drucken Bookmark and Share

Dorothee Richter

Thinking About Curatorial Education

Undoubtedly CURATING is a new discursive formation, as defined by Michel Foucault, which has rapidly developed since the 1970s. We are aware that we are also part of this instituting process, with the developing of an Archive, with the Postgraduate Programme in Curating at ZHdK, and with the PhD platform, a cooperation between the University of Reading and our publications. This formation is instituted in hierarchical formations and power relations. Therefore we strive to open up processes, to question what instituting and de-instituting means, and to make our thoughts, struggles, and research accessible. As in all forms of cultural production, content and form are interrelated (but not the same), and it matters, as an ideological production, what one does, what one brings into existence. To mirror our approach of teaching as practice with its impact of curatorial projects and possibilities, this article discusses a specific “pedagogical” attitude which is fundamental for the programme. I try to show how this works as a practice that is intensely informed by theory which influences and reflects actual projects and attitudes. So curatorial knowledge production, which means in my understanding a complex offering of visual, spatial, theoretical, context-related and historically situated meaning production, is therefore based on concepts of theory as a practice—a deeply politically motivated construct. In this article I try to formulate this based on the example of Gasthaus zum Bären / Museum Bärengasse in Zurich—one of our curatorial experiments.

When I was asked to deliver a concept for Museum Baerengasse / Gasthaus zum Baeren, I saw the opportunity to work in a very experimental way with students of the Postgraduate Programme in Curating in conjunction with the webjournal www.on-curating.org. As we later found out, we also manoeuvred ourselves into a trap in the sense that the university did not see any means of funding this undertaking, and on the other hand we were practically banned from all other funding bodies precisely because we are a part of the university, a dilemma that stayed with us. For extremely experimental endeavours of the kind we developed into, there simply are no funding bodies.

On the other hand we were very grateful for the wonderful space, despite this drawback, we were quite sure that the endeavour could create something new, something important for the Zurich scene, challenging for students, and also important for an international outreach. The drive, the urgency I felt was related to what Jacques Derrida once formulated for a “university without conditions”, a model he positioned against contemporary universities that work hand in hand with industries, be it in connection with technical innovations or, I take the liberty to add, anything that might be called creative industries. Derrida demands: “Consequence of this thesis: such an unconditional resistance could oppose the university to a great number of powers, for example to state powers (and thus to the power of the nation-state and to its phantasm of indivisible sovereignty, which indicates how the university might be in advance not just cosmopolitan, but universal, extending beyond worldwide citizenship and the nation-state in general), to economic powers (to cooperations and to national and international capital), to the powers of the media, ideological, religious, and cultural powers, and so forth – in short, to all the powers that limit democracy to come.”[1]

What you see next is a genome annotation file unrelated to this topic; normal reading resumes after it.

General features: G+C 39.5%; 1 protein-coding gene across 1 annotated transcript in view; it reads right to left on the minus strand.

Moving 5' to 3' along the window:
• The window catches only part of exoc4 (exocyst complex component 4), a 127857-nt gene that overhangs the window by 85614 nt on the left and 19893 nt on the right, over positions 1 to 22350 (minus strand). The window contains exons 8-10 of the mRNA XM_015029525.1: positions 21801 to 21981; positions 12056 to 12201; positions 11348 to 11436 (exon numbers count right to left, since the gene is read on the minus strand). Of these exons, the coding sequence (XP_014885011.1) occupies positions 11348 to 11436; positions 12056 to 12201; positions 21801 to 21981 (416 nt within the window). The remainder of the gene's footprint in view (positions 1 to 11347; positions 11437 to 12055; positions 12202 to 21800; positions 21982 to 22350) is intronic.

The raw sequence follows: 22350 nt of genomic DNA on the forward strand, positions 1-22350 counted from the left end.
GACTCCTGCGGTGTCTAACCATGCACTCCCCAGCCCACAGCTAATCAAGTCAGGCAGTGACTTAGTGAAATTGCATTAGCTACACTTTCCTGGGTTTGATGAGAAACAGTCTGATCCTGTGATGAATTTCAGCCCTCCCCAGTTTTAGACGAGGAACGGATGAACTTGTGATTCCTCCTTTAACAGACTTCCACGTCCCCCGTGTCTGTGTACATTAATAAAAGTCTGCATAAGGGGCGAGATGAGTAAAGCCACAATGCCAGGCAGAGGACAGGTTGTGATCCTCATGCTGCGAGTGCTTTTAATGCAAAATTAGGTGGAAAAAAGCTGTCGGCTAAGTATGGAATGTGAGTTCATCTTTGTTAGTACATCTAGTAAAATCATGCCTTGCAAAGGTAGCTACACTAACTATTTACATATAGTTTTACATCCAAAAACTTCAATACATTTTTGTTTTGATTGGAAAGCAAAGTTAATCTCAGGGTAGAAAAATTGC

A “democracy to come” is a promising horizon for any programme. To explain the concept, I would like to lay out different trajectories: on the one hand a short description of the formats I had in mind, and on the other hand a reflection on pedagogical elements as understood from the perspective of the theory on ideological state apparatuses developed by Louis Althusser, which in my understanding could be re-interpreted in a differentiated way with Lacanian concepts of the screen/tableau. Both of these trajectories are intrinsically intertwined with a specific attitude in actual encounters. This attitude can be seen in the light of Derrida’s demand for a “university without conditions”, which also demands a very specific attitude on the part of the professor. For Derrida the word ‘profess’, with its Latin origin, means to declare openly, to declare publicly: “The declaration of the one who professes is a performative declaration in some way. It pledges like an act of sworn faith, an oath, a testimony, a manifestation, an attestation, or a promise, a commitment. To profess is to make a pledge while committing to one’s responsibility. To make profession is to declare out loud what one is, what one believes, what one wants to be, while asking another to take one’s word and believe this declaration.[2] In this sense I wanted to make my own deep interest in arts and democracy become part of the undertakings at Museum Baerengasse / Gasthaus zum Baeren, but also my deep interest in the potentials of all students as a group, and of each student as an individual entity with his or her knowledge, history, and abilities.